relief: (1) ineffective assistance of counsel; and (2)
violation of his due process right to appeal his conviction
by the state courts, which permitted his trial counsel to
file a late no-merit report. Id. at 7.
THE PETITIONER MAY PROCEED ON BOTH CLAIMS IN HIS
court now will review, or “screen” the petition.
Rule 4 of the Rules Governing §2254 Proceedings says:
If it plainly appears from the face of the petition and any
attached exhibits that the petitioner is not entitled to
relief in the district court, the judge must dismiss the
petition and direct the clerk to notify the petitioner. If
the petition is not dismissed, the judge must order the
respondent to file an answer, motion, or other response
within a fixed time . . . .
stage, the court reviews the petition and its exhibits to
determine whether the petitioner has set forth claims arising
under the Constitution or federal law that are cognizable on
habeas review, exhausted in the state court system,
and not procedurally defaulted.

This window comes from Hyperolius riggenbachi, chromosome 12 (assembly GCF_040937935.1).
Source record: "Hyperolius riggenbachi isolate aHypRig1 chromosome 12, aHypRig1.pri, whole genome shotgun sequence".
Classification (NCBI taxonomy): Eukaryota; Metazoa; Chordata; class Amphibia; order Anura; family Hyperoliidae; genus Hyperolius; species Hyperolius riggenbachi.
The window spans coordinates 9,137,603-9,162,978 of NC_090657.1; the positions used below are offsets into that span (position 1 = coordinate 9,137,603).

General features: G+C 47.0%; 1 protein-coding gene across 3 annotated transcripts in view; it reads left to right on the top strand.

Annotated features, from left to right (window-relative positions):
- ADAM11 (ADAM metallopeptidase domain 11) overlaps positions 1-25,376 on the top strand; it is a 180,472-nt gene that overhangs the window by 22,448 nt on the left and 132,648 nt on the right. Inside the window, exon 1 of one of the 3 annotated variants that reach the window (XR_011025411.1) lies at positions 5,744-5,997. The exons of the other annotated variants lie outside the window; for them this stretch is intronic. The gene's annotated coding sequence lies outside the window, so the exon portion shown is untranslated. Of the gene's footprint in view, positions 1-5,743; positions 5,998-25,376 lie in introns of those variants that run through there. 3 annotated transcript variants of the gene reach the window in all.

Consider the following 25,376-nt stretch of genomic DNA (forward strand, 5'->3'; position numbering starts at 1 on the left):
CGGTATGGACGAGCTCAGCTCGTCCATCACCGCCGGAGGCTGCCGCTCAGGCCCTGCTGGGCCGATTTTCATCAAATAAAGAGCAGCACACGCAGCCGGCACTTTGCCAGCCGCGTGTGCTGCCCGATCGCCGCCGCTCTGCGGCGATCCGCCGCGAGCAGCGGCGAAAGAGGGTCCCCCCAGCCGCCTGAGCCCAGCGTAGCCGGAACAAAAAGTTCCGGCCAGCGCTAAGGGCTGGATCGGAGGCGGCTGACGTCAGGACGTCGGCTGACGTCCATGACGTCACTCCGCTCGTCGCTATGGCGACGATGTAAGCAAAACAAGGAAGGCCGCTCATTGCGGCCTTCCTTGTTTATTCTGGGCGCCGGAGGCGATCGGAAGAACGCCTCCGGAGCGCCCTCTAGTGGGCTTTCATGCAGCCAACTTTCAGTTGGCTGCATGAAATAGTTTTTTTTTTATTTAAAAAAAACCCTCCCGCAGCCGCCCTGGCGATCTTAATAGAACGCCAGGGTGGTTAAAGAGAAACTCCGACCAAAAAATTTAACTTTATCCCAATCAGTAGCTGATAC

petitioner’s ineffective assistance of counsel and due
process claims generally are cognizable on habeas
review. At the screening stage, the court expresses no view
on the merits of any of the petitioner’s claims; the
court finds only that the petitioner has stated claims that
are cognizable in a federal habeas case.
in order to decide whether the petitioner’s
habeas case can move forward, the court must
determine whether it appears, on the face of the petition,
that the petitioner has exhausted his state remedies on these
claims. Section 2254 states, “An application for a writ
of habeas corpus on behalf of a person in custody pursuant to
the judgment of a State court shall not be granted unless it
appears that . . . the applicant has exhausted the remedies
available in the courts of the State . . . .” The
United States Court of Appeals for the Seventh Circuit has
held that a district court judge cannot consider the merits
of a petitioner’s habeas argument
“unless the state courts have had a full and fair
opportunity to review them.” Farrell v. Lane,
939 F.2d 409, 410 (7th Cir. 1991). A prisoner exhausts a